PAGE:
Emotional IQ Alone Is Not Enough For Marriage Success
Emotional smarts indicate relationship talents. Marriage though needs more.
Posted Nov 18, 2011
Emotional IQ is to marriage what athletic talent is to sports. Emotional IQ indicates talent in the realm of relationships. Talent helps. But talent alone does not lead to great performance as a husband or wife when it comes to marriage communication.
In addition to natural talent, and even more essential, there's lots of technique that goes into high level performance in any high-skills arena, and marriage communication is a high-skills project. Technical skills, based on learning from good coaches and lots of practice, are what ultimately bring success or failure.
Here are some examples.
A great athlete will swat the ball either into the net or out of the tennis court unless he has learned skills like bringing the racket back so his stroke starts low, standing sideways to the ball, and ending his stroke high as he sweeps up the back of the ball.
Similarly, a baseball player with a great throwing arm is only going to become a great pitcher with intense coaching and hours of practice on the specific skills involved in throwing fastballs, curves, and more.
So how do athletic talent in sports and high EQ in relationships help?
Talent often determines how long it takes to learn a new skill. More talented kids are soon doing tricks on their boards, while the balance-impaired are happy to enjoy the success of having learned the basics of rolling forward without falling.
In marriage too, a high EQ makes learning how to do marriage partnership come more easily. Folks who are naturally attuned to others and who have naturally easy-going temperaments do start out with a definite advantage.
Those whose biological tendency is to be more narcissistic or Aspergers, that is, more "all about me," start off on the marriage project like less athletic kids on skateboards. The same for spouses who by temperament tend to be quick to anger, or slow to express loving feelings. They will need more coaching and practice to stay in the calm zone and to emanate positive vibes toward their loved ones.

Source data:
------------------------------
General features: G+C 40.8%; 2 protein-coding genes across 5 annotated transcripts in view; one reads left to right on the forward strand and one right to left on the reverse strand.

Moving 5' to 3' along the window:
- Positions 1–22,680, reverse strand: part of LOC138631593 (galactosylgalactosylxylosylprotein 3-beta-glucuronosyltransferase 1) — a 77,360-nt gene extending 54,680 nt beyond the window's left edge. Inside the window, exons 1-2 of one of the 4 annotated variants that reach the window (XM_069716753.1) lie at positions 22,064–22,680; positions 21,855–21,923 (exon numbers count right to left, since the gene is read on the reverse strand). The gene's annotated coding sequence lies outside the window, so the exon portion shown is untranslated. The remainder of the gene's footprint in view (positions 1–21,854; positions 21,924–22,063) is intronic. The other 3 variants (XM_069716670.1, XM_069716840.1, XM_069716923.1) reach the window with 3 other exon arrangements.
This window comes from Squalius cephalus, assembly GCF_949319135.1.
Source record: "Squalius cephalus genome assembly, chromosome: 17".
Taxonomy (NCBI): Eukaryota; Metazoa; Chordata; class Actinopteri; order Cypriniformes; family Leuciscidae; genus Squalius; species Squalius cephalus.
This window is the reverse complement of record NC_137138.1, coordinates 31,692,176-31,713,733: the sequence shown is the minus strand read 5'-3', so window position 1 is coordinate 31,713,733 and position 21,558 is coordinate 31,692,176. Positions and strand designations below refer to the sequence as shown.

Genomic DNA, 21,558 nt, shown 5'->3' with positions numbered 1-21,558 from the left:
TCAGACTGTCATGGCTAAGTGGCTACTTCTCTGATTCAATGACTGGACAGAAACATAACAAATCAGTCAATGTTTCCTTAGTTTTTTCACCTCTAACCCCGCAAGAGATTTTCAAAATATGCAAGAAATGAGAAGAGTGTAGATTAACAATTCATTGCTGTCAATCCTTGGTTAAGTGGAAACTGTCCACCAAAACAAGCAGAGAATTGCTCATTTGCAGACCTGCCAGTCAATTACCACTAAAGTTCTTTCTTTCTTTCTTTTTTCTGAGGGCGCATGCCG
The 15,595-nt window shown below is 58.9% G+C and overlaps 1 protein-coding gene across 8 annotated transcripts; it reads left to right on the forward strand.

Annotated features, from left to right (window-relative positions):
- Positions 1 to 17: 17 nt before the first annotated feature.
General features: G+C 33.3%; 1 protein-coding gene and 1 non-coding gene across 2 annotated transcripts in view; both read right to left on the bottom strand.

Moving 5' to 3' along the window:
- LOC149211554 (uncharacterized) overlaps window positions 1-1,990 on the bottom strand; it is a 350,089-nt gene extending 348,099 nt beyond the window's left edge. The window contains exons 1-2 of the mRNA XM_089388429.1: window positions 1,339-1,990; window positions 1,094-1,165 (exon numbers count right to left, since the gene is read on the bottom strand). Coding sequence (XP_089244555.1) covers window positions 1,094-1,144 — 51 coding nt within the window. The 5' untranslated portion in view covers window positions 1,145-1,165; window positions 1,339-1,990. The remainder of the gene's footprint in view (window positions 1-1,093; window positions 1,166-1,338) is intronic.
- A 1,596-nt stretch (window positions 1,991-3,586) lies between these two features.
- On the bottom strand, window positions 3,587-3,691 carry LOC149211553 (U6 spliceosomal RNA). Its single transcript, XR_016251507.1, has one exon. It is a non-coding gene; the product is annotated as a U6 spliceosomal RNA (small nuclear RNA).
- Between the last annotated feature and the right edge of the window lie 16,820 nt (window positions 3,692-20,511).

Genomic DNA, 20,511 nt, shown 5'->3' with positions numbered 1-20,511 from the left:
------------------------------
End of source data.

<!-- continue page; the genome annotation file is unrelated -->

What about doing what comes naturally?
Doing what comes naturally in marriage partnership generally means following what you observed growing up in your parents' interactions. If you were one of the fortunate kids who grew up in a household headed by a cooperative and loving parental team, odds are your own language of partnering will be positive.
If, by contrast, you grew up in with parents who spoke with each other the languages of argument, anger, or avoiding each other, that's the way you are likely to respond when differences arise in your own marriage.
If you grew up in a single parent family, you may have had insufficient modeling of the skills for sustaining loving marriage partnership. Observing couples who do have strong partnering skills, seeking skill-training from books and courses or counseling, and devoting yourself to practice will have especially high payoff.
Marriages don't fail. People do.
Why set yourself up for marriage struggles and failure when by applying yourself to learning the skills for marriage communication you can set yourself up for marriage success?
A good starting point is to diagnose just what marriage basics you already know and which you still need to acquire. Click this link for a free and fun diagnostic assessment.
If your assessment says there's additional marriage skills that you could benefit from learning, go for it. If as a kid you succeeded in learning to ride a skateboard, hit a tennis ball, or throw a baseball, why not learn one of life's most high-payoff set of skills, the skills for enjoying a strong and loving marriage!
Denver clinical psychologist Susan Heitler, PhD is a graduate of Harvard and NYU. Her multiple publications include, for therapists, From Conflict to Resolution and for couples, The Power of Two. Check out Dr. Heitler's fun interactive website, PowerOfTwoMarriage.com to learn the skills for marriage success.
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